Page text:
The opinion of the Supreme Court relating to freebies offered by political parties during the election campaign is being discussed widely on social media. Unfortunately, the issue has been interpreted in a different manner and is being circulated.
The freebies offered by political parties cannot be controlled by the Supreme Court of the Election Commission. The Apex Court and the Election Commission have been often saying that political parties should judiciously make such announcements, which can be fulfilled through the budgetary provisions. The court has opined that the tax payers should be consulted before making such announcements. The opinion of the taxpayers should be considered by political leaders and parties.
The Supreme Court has not and cannot direct anyone to form a union or organisation of tax payers, nor can frame rules about the offers made or to be made by political parties.
During the discussion on the issue with The Live Nagpur, renowned economist Dr Shrinivas Khandewale said that the offers are made by political parties to garner support of voters. The freebies adversely affect some section of the society, mainly the tax payers or middle class. This factor is ignored by political parties for obvious reasons. There appears to be race for such offerings amongst politicians, which increased inequality in the society.
The defence to these uncontrolled offers is found in the provisions of the Constitution. However, the Constitutional provisions aimed at welfare of the society, is taken as a defence for emotionally exploiting the society. Under the pretext of welfare injustice is caused to some others. This approach is dangerous for the entire society, Dr Khandewale said. Another provision of Social Security in the Constitution, is blatantly ignored.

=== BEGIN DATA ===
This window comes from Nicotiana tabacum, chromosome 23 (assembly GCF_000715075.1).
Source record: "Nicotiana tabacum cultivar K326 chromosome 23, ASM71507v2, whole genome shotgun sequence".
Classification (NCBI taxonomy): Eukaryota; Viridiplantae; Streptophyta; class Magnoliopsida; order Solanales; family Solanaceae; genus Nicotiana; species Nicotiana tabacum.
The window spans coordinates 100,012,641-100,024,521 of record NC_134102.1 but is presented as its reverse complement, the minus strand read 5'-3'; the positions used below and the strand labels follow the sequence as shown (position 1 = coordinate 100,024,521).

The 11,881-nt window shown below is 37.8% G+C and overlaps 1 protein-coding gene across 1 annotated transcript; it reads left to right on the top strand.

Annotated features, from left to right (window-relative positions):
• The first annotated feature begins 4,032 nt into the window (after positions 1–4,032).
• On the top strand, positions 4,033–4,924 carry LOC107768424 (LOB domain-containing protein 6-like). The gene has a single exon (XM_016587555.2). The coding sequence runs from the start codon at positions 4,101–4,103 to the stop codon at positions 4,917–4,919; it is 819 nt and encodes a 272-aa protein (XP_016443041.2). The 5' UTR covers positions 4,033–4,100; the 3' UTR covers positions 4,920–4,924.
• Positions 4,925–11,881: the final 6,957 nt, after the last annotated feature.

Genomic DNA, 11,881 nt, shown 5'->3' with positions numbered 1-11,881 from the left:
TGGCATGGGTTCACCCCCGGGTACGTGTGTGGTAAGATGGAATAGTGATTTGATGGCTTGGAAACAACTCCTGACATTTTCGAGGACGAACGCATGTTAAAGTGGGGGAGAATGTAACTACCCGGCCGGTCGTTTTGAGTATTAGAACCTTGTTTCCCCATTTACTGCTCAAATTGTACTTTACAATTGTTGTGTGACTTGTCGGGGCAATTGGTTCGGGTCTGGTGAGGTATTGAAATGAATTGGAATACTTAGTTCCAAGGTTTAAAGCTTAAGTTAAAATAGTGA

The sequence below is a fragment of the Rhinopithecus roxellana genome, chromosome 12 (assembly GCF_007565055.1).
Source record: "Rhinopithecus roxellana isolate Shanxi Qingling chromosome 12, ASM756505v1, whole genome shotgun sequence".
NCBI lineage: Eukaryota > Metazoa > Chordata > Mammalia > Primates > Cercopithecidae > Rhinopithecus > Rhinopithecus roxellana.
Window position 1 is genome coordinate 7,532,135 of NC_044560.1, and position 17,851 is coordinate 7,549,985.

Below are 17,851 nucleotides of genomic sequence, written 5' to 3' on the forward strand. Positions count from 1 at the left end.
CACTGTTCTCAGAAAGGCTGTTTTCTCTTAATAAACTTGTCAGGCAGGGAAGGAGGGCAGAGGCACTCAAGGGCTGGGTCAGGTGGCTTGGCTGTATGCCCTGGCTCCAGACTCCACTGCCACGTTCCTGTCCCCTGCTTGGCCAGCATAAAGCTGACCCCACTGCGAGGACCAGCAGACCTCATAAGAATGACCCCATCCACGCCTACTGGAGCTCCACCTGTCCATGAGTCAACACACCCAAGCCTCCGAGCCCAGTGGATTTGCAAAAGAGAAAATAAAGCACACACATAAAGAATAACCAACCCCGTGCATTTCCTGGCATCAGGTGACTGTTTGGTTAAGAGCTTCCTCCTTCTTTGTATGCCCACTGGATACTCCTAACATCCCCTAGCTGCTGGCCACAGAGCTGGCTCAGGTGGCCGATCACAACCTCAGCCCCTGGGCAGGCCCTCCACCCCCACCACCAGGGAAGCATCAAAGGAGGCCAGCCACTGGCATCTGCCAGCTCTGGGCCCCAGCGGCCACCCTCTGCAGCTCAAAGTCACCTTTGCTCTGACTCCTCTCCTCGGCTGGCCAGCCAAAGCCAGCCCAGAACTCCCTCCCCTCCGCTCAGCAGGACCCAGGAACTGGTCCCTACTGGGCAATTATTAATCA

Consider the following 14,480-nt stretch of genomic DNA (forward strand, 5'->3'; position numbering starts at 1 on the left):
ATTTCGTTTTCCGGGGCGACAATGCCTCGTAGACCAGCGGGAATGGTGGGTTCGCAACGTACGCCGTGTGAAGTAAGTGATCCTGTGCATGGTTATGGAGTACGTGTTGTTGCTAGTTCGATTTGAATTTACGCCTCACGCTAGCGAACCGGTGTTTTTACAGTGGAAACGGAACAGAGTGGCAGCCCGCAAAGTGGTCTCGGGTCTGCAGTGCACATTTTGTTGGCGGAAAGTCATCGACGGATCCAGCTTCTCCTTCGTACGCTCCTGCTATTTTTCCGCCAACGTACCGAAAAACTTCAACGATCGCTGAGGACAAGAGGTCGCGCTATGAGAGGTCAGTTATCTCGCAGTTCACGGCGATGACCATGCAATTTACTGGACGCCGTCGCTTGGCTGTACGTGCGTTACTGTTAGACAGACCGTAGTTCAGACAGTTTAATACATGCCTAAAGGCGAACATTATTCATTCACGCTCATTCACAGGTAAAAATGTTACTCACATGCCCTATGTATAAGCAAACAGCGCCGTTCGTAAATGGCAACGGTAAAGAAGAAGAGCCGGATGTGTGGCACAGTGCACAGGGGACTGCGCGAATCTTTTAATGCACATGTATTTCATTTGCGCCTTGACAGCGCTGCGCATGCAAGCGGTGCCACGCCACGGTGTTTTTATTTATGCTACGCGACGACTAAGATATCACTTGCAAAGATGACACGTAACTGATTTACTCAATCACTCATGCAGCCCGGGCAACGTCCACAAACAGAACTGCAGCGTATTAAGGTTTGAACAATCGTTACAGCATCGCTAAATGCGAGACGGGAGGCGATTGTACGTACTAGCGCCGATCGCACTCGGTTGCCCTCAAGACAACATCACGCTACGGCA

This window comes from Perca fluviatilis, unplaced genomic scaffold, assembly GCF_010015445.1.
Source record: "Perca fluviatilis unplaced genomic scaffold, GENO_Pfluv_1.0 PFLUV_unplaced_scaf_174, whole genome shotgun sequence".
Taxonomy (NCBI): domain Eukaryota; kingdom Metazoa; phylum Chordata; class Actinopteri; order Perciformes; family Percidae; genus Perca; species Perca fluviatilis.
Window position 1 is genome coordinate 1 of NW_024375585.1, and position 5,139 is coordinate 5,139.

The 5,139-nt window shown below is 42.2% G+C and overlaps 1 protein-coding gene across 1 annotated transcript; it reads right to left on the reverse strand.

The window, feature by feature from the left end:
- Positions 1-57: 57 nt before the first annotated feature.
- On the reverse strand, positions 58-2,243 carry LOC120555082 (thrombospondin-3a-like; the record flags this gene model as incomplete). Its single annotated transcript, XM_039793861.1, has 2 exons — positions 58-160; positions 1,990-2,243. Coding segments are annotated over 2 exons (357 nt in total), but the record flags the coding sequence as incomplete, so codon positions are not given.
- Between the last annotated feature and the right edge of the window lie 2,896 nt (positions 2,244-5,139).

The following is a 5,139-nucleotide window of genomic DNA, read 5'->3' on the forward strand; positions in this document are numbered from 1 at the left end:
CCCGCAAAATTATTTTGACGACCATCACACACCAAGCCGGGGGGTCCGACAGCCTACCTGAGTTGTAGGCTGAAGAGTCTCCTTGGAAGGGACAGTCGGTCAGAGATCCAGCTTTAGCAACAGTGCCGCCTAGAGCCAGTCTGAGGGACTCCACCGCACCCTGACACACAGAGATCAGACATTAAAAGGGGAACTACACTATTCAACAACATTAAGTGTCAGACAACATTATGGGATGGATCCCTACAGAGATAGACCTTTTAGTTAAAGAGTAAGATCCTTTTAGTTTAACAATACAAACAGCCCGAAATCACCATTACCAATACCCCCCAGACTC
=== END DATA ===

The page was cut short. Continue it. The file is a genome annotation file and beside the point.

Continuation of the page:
Regional Council Member of Institute of Chartered Accountants of India Abhijit KelkarÂ said that there is no criteria for controlling announcements of freebees by political parties. Such announcements will continue in the near future.
The Supreme Court or the Election Commission cannot frame rules for political parties on these issues. Only Parliament has power to frame the law.
The political parties on their own can frame guidelines for judicious use of their offers, which can be accommodated in the economic policy.
The tax payers in India are less than 20 percent. They will not be able to exert pressure on the remaining 80 percent population, which is in the beneficiary category, Kelkar added.
Former Mayor and former MLC Anil Sole also supported the views that rules for such offers cannot be made. Making organisation of taxpayers is not possible as they are spread across the nation. All the citizens are already paying taxes in some form or the other.
The pressure of the society on politicians or political parties only can help to some extent. However, this pressure, which existed earlier, is almost finished.